Genome Integrity in the Mammalian Germline

Maintaining the genetic integrity of germ cells is critical for prevention of birth defects, fertility, and the stable propagation of species.  It presents a significant feat, because germ cells undergo a remarkable developmental history beginning as extraembryonic primordial germ cells (PGCs), then migrating through the embryo to the primitive gonads while simultaneously proliferating, and undergoing sex determination. Upon arrival in the primitive gonad, female PGCs directly enter meiosis, while in males, they become the mitotically renewing spermatogonial stem cell pool that continuously regenerate and initiate rounds of meiosis and spermiogenesis throughout adulthood.  While genetic quality control mechanisms are vital for reproductive health, the nature of these mechanisms that are operative at different stages of germ cell development are diverse and poorly characterized. Our studies in this area seek to characterize the important genetic quality control mechanisms that operate during different stages of mammalian gametogenesis in both sexes, using genomic, proteomic and transgenic technologies in the mouse model. The projects are led by 4 highly interactive investigators, Drs. Schimenti, Weiss, Smolka, and Cohen, each specializing in the areas of reproductive biology, DNA replication and repair, meiosis, proteomics of DNA damage signaling, and mouse genetics. By utilizing state-of-the-art genome editing techniques, together with a wealth of pre-existing mouse mutants, we seek to provide a comprehensive view of key molecular mechanisms preserving the genetic integrity of our germlines, enabling us to detect, prevent, and possibly reverse risk factors that could perturb these mechanisms and predispose to reproductive health issues or transmission of birth defects to offspring.

 

Research Areas

A. Small RNA biology

B. Klinefelter Syndrome

C. Mammalian meiosis

D. Germline genome integrity

 

CRG News

Grimson and Cohen Labs identify critical regulatory pathways involving non-coding RNAs in sex body integrity during meiosis

A new study from Andrew Grimson's lab, in collaboration with Paula Cohen's lab, has identified a key pathway required for maintenance of sex chromosome telomere integrity. Using conditional knockout mice for Dicer and Dgcr8, two key enzymes required for small RNA processing, Modzelewski et al (2015) show that loss of small RNAs during prophase I leads to telomere fusion events specifically involving the X and Y chromosomes. For further information, see the May edition of Journal of Cell Science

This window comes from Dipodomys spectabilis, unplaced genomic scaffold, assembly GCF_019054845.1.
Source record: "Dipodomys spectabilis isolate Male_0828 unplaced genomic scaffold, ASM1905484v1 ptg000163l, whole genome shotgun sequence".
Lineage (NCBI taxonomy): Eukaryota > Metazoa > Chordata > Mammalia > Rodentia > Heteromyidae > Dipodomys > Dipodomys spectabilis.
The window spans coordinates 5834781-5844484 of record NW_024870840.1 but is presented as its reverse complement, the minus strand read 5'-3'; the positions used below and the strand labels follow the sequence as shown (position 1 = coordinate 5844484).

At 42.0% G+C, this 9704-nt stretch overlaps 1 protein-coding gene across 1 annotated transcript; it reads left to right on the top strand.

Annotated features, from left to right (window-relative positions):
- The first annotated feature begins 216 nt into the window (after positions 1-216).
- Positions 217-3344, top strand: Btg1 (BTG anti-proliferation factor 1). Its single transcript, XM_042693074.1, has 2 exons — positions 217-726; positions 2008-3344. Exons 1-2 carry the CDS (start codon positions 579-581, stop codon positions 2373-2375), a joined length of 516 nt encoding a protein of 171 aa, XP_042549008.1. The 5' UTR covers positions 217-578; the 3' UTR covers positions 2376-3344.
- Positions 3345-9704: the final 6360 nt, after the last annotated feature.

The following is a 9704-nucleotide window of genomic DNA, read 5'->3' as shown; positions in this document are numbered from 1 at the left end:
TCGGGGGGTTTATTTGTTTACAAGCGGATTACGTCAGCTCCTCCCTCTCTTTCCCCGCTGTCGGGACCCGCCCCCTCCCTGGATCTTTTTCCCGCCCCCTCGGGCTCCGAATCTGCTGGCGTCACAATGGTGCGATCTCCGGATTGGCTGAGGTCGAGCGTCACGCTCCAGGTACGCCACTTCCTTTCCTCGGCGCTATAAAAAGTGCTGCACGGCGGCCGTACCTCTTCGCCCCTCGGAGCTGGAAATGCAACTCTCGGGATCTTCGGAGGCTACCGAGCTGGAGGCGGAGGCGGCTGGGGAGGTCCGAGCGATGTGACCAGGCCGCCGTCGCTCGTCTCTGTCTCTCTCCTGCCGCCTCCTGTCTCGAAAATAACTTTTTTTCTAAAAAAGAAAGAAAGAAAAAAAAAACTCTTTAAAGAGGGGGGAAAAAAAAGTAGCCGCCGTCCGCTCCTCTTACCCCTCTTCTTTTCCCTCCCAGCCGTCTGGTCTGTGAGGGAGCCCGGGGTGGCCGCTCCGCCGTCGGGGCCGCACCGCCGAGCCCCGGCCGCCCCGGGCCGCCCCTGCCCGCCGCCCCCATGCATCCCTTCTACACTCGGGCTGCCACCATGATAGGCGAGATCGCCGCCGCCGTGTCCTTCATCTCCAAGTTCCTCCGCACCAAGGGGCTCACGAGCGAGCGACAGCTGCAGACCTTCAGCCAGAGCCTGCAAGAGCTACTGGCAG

Paduch Lab identifies critical Sertoli Cell-Germ cell interactions in human testis

A recent publication by Dabaja et al (2015) has identified key cell:cell interactions that are necessary to establish normal profiles of one key microRNA, miR202-5p, in Sertoli cells. This is the first example of a germ cell regulatory interaction that is necessary for miR expression in neighboring somatic cells of the testis

Six Postdoctoral Fellows awarded CRG seed grants
Six outstanding postdoctoral fellows have been awarded seed grants of between $5000 and $10,000 to initiate studies of non-coding RNAs in reproduction. All six projects have a firmly translational basis, and range from identification of long non-coding RNAs in meiosis, to establishing mechanisms by which small non-coding RNAs regulate estrogen production in the ovary. Funds will support experimental studies and use of the RNA Sequencing Core for up to one year.
Annual CRG symposium attracts researchers from over 15 institutions to Ithaca!
The CRG Annual Symposium was held in April, 2016, concurrent with the meeting of the NICHD Male Research Focus Group Meeting on the Ithaca campus of Cornell University. Over 150 participants from two Cornell campuses, along with guests from across the country, and researchers from neighboring institutions assembled together for this 2-day event. Prizes were awarded for the best trainee poster and oral presentation. For photos and coverage, click here.
Schimenti Lab sheds light on DNA damage checkpoint regulation in mammalian oocytes

The lab of Center member John Schimenti  recently identified the DNA damage checkpoint pathway responsible for culling oocytes that fail to repair double stranded breaks (DSBs) that occur during meiosis or which arise in a female's oocyte pool (Bolcun-Filas et al, Science 343:533-536, 2014).  Using combinations of mutants involved in recombination and DNA damage responses, they found that this pathway involves signaling of checkpoint kinase 2 (CHK2) to both p53 and p63. Disruption of this checkpoint pathway restored fertility to females that normally would be deficient of all oocytes due to defects in meiotic recombination or exposure to radiation. This discovery opens the way to using available CHK2 inhibitors to protect the oocytes of women undergoing cancer therapy that would normally cause infertility.